(a)   the aircraft address;
(b)   the Mode A code;
(c)   the Mode C code;
(d)   subject to clause 6, the aircraft’s flight identification in accordance with clause 5.
          5     The aircraft flight identification must:
(a)   if a flight notification is filed with ATC for the flight — correspond exactly with the aircraft identification mentioned on the flight notification; or
(b)   if no flight notification is filed with ATC for the flight — be the aircraft’s nationality and registration mark; or
(c)       be another flight identification directed or approved for use by ATC.
          6     Mode S transponder transmission of the aircraft flight identification is optional for any aircraft that was first registered in its State of registration before 9 February 2012 (an older aircraft). However, if an older aircraft is equipped to transmit, and transmits, an aircraft flight identification then that aircraft flight identification must be in accordance with clause 5.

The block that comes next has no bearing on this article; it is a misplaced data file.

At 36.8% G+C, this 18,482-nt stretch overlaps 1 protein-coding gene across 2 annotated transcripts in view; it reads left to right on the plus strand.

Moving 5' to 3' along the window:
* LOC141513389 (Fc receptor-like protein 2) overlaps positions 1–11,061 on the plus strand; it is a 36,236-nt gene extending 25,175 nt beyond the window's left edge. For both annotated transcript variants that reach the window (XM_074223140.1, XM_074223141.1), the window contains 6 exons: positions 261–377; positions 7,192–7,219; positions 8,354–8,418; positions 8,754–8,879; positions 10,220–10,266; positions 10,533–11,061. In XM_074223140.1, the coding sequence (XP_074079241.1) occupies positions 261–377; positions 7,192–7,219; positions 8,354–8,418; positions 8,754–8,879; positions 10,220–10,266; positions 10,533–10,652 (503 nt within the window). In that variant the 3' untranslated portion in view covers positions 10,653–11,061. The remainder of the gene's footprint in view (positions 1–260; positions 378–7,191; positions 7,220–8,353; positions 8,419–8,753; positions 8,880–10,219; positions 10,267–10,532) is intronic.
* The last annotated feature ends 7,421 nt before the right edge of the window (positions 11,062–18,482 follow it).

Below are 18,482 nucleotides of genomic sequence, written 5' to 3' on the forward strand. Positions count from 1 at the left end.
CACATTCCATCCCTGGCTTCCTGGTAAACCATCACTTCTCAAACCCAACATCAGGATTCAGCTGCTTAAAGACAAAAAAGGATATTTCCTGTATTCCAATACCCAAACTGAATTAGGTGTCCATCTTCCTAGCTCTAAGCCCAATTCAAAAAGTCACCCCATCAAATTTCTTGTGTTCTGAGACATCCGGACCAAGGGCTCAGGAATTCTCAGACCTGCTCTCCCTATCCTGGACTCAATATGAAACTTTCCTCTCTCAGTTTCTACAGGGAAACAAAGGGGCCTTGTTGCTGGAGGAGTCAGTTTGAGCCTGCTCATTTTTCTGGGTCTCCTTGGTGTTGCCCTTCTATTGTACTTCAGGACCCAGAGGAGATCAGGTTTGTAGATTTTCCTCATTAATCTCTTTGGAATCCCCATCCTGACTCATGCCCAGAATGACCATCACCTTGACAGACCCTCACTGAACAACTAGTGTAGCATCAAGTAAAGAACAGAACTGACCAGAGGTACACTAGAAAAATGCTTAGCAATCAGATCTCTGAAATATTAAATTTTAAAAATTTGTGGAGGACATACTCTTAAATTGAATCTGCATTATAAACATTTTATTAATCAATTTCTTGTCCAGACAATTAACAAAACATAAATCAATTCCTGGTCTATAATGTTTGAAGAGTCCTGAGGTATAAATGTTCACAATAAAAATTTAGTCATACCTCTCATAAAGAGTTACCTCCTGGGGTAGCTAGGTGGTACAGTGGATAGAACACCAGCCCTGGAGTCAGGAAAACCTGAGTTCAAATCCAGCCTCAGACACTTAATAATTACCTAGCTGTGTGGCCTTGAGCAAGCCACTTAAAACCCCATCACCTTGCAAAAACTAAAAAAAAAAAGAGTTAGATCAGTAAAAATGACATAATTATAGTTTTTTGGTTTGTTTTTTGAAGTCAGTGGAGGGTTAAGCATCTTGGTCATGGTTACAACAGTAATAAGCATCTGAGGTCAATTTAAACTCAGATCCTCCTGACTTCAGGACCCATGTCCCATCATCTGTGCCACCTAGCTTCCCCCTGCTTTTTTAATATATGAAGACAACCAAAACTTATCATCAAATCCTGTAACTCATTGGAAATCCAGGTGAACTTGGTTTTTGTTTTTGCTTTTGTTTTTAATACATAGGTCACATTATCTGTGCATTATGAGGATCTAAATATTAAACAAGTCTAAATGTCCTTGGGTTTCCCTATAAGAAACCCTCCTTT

7     If the equipment transmits any Mode S EHS DAPs, the transmitted DAPs must comply with the standards set out in paragraph 3.1.2.10.5.2.3 and Table 3-10 of Volume IV, Surveillance and Collision Avoidance Systems, of Annex 10 of the Chicago Convention.
Note 1   Paragraph 3.1.2.10.5.2.3 includes 3.1.2.10.5.2.3.1, 3.1.2.10.5.2.3.2 and 3.1.2.10.5.2.3.3.
Note 2   Australian Mode S SSR are EHS DAPs-capable, and operational use of EHS DAPS is to be introduced in Australia. Implementation of Mode S EHS DAPs transmissions that are not in accordance with the ICAO standards may be misleading to ATC. Operators need to ensure that correct parameters are being transmitted.